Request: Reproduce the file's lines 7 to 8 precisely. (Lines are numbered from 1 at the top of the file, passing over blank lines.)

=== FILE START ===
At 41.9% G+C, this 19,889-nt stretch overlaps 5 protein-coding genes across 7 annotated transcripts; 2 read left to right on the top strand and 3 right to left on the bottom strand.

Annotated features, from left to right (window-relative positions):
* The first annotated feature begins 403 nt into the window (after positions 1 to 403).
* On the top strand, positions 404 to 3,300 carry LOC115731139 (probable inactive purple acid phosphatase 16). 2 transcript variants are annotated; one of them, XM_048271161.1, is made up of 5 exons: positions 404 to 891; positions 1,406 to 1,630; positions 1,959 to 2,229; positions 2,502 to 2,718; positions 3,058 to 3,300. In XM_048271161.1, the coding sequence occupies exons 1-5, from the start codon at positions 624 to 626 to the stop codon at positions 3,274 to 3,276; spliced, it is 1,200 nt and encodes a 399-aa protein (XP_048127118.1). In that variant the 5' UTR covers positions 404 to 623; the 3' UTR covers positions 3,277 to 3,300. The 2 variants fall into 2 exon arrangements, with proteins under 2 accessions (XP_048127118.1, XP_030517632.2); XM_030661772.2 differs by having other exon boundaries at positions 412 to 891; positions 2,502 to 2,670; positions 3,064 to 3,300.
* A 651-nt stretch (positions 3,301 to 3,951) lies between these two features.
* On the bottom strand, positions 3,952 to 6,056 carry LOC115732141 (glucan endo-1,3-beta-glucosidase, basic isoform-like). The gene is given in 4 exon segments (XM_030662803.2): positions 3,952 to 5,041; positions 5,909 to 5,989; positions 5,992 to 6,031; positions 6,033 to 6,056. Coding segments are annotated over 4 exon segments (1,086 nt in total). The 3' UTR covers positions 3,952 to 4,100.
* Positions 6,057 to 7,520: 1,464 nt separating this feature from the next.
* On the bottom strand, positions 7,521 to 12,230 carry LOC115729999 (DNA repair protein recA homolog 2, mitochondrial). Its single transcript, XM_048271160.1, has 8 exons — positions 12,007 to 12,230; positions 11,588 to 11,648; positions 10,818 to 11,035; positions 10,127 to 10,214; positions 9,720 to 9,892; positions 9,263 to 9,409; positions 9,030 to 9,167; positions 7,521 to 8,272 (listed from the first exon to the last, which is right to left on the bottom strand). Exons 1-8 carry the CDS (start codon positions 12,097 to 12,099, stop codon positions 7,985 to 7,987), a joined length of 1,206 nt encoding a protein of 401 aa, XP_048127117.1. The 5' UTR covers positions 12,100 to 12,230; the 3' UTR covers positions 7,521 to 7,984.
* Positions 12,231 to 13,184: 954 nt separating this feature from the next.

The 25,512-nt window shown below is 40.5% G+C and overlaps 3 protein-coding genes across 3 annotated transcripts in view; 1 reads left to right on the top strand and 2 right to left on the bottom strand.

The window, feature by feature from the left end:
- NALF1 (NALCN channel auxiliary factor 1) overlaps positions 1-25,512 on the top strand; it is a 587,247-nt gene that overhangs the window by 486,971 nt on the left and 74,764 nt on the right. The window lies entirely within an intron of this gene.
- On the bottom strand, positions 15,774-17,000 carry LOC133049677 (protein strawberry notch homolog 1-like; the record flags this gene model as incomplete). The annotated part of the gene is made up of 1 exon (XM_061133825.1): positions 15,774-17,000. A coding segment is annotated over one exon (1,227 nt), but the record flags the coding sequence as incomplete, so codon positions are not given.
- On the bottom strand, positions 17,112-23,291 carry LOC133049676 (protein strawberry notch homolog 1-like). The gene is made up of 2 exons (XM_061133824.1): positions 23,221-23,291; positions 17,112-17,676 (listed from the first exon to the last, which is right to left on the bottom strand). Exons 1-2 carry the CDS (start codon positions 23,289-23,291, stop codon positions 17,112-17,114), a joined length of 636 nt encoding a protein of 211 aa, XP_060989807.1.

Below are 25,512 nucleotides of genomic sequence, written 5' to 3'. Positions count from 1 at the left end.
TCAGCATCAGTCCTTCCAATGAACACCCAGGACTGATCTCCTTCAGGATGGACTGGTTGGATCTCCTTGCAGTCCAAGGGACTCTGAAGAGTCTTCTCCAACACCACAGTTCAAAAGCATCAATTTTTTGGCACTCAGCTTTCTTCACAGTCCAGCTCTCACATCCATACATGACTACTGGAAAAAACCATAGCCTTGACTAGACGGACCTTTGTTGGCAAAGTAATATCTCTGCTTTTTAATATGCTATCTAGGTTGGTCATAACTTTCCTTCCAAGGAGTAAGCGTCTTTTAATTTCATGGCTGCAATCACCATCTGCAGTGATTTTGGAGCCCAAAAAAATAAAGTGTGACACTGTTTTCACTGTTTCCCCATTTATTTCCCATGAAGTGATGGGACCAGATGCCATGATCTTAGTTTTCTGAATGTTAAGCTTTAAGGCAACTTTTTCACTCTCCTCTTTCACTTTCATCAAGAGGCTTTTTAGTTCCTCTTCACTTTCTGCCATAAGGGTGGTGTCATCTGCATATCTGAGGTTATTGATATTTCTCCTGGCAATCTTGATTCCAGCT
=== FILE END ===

* Positions 6,057 to 7,520: 1,464 nt separating this feature from the next.
* On the bottom strand, positions 7,521 to 12,230 carry LOC115729999 (DNA repair protein recA homolog 2, mitochondrial). Its single transcript, XM_048271160.1, has 8 exons — positions 12,007 to 12,230; positions 11,588 to 11,648; positions 10,818 to 11,035; positions 10,127 to 10,214; positions 9,720 to 9,892; positions 9,263 to 9,409; positions 9,030 to 9,167; positions 7,521 to 8,272 (listed from the first exon to the last, which is right to left on the bottom strand). Exons 1-8 carry the CDS (start codon positions 12,097 to 12,099, stop codon positions 7,985 to 7,987), a joined length of 1,206 nt encoding a protein of 401 aa, XP_048127117.1. The 5' UTR covers positions 12,100 to 12,230; the 3' UTR covers positions 7,521 to 7,984.